Smartphones made by ZTE and Huawei have been banned from sale at US military bases around the world, following concerns that they could pose a security threat.
As the Wall Street Journal reports, the Pentagon has imposed the ban after rising concerns that the Chinese manufacturers could be pressured by the authorities in Beijing to plant code that could spy on servicemen, or even remotely disable communications.
In a statement, Pentagon spokesperson Army Major Dave Eastburn made clear that the Pentagon views Huawei and ZTE devices with suspicion:
“Huawei and ZTE devices may pose an unacceptable risk to the department’s personnel, information and mission. In light of this information, it was not prudent for the department’s exchanges to continue selling them.”
The concern about technology manufactured by Chinese companies is certainly nothing new. Back in 2010, for instance, I wrote an article on the Sophos Naked Security blog, citing ZTE and Huawei, about a ban India had imposed on importing Chinese networking equipment over fears that it may have been implanted with information-stealing spyware.
And a 2012 US congressional report warned of the “long term security risks” associated with doing business with ZTE or Huawei.
With so much technology manufactured in China, it’s certainly a challenge knowing what America is supposed to do if Chinese products cannot be trusted.
Maybe it’s only a matter of time before Beijing responds in a tit-for-tat fashion warning Chinese firms not to buy products from Cisco and Intel because of their US government links.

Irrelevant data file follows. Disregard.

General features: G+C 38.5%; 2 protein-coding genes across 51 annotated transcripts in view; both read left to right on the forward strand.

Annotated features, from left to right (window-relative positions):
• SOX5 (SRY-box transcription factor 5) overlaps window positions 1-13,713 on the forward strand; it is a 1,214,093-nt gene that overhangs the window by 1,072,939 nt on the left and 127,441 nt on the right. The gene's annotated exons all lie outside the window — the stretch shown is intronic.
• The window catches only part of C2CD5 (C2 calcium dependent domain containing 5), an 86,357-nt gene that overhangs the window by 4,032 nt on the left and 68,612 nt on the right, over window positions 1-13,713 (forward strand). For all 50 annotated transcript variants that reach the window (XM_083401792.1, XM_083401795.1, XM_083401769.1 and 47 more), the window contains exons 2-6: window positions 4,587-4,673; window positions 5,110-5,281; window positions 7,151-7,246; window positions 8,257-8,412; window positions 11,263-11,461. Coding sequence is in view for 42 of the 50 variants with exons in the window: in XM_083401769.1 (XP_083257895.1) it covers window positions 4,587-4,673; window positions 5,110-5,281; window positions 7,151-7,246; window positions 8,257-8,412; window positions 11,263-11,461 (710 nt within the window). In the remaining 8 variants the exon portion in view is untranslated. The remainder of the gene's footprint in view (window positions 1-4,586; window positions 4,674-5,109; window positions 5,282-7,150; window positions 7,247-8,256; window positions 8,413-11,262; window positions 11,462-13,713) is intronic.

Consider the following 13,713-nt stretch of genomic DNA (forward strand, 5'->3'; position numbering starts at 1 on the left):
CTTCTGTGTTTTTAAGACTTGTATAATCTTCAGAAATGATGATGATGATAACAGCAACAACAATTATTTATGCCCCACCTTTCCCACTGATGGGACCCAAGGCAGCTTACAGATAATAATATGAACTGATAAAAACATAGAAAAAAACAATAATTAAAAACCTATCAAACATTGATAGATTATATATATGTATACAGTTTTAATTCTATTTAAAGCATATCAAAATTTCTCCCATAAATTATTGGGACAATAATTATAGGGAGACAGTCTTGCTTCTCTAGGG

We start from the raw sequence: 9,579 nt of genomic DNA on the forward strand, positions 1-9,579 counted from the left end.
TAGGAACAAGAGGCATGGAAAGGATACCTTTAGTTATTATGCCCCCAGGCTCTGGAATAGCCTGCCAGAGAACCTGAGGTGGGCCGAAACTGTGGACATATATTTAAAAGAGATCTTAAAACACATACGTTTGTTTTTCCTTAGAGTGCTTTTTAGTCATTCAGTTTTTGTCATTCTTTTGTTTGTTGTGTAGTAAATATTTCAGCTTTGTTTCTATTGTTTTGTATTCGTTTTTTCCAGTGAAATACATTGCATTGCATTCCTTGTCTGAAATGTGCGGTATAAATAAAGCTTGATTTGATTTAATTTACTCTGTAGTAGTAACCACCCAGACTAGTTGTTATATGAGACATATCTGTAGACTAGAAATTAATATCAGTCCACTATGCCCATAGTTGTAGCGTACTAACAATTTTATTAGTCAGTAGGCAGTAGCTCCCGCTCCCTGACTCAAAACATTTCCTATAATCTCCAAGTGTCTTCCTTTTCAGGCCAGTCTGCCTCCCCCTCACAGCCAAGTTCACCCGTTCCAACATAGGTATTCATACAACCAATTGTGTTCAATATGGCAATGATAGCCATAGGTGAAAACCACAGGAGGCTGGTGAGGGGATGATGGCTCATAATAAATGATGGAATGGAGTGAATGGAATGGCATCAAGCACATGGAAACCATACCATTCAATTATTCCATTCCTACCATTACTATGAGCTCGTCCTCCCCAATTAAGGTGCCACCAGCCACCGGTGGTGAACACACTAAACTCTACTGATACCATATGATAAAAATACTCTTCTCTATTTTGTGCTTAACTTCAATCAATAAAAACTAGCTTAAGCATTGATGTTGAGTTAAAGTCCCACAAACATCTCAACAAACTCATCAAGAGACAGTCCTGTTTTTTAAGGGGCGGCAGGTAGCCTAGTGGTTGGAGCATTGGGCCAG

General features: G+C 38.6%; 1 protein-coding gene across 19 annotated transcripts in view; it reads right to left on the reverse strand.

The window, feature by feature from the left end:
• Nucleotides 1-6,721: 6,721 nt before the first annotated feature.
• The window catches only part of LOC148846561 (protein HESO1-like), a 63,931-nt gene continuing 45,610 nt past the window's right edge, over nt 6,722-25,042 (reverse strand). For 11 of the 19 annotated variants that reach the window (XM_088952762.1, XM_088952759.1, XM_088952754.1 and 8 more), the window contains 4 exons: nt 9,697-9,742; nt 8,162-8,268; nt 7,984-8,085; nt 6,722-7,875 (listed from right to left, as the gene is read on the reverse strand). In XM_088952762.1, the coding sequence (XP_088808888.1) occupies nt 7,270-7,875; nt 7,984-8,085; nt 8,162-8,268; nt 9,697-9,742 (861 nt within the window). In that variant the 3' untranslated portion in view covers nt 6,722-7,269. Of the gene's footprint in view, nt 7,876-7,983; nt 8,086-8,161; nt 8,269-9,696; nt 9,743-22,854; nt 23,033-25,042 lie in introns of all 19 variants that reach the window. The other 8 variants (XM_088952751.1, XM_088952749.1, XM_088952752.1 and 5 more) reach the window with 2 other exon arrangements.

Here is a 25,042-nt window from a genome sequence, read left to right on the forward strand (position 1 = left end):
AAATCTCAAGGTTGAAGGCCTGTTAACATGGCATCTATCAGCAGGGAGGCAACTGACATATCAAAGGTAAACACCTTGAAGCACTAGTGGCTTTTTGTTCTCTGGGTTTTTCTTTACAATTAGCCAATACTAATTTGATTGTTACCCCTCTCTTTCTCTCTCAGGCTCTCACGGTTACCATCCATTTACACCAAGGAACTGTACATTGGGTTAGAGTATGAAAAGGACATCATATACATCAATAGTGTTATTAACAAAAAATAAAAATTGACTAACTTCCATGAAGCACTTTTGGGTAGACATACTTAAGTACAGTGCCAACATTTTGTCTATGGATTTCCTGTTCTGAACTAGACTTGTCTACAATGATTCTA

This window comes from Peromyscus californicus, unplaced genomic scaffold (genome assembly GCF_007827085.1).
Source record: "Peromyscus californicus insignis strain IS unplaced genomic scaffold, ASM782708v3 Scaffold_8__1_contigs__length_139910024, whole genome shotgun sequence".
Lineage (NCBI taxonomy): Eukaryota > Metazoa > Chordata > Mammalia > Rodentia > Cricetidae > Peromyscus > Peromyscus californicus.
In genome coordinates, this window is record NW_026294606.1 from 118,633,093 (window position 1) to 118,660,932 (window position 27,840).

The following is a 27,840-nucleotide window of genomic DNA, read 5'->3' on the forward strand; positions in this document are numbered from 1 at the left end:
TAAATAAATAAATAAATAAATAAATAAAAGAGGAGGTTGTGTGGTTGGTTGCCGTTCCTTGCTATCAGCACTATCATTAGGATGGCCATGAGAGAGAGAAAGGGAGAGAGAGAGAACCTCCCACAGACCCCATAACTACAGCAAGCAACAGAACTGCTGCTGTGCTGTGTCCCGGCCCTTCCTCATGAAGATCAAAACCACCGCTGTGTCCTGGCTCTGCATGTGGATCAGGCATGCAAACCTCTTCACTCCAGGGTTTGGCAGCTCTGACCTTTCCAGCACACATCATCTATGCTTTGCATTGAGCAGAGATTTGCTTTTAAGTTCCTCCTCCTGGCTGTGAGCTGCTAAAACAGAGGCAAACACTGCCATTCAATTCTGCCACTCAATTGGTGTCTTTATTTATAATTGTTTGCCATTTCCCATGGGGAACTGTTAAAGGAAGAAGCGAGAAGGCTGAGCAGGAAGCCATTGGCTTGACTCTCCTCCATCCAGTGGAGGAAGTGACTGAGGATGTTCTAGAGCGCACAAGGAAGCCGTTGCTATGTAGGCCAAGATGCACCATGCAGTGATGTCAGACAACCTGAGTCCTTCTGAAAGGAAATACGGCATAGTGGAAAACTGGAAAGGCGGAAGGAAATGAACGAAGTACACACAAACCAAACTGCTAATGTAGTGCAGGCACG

As an aside, in the last week we have seen another smartphone manufacturer making the headlines. As we discuss on the latest “Smashing Security” podcast, the FTC has rapped the knuckles of Florida-based BLU which had placed its trust in a third-party, Shanghai ADUPS Technology Co Ltd, to manage out tedious boring stuff like rolling out security updates to handsets.
Little did BLU smartphone owners know that ADUPS was grabbing a huge amount of data and sending it a Chinese server.
How much data?
“…the full content of consumers’ text messages, real-time location data, call and text message logs with full telephone numbers, contact lists, and lists of applications used and installed on BLU devices.”
Other customers of ADUPS include ZTE and Huawei.
Check out the latest episode of the “Smashing Security” podcast to hear this case discussed in more detail.
So, I think it’s important to remember that the mobile security threat is not limited to the type of smartphone you purchase, what country it was manufactuerd, or what operating system it runs.
You also need to consider the third-party apps that you install onto a device, or that come pre-installed.
Can you feel confident that that app you have installed isn’t secretly sharing your location with a server based in China? Or that personal information you enter into an app is being securely encrypted, transmitted in a safe fashion, and stored securely?
Earlier this year, after concerns were raised after it was discovered that Strava was exposing soldiers’ exercise routes, there were calls for the military to review its policies about usage of fitness tracking apps.
Clearly armies around the world need to think very carefully about what technology they allow their soldiers to carry around with them.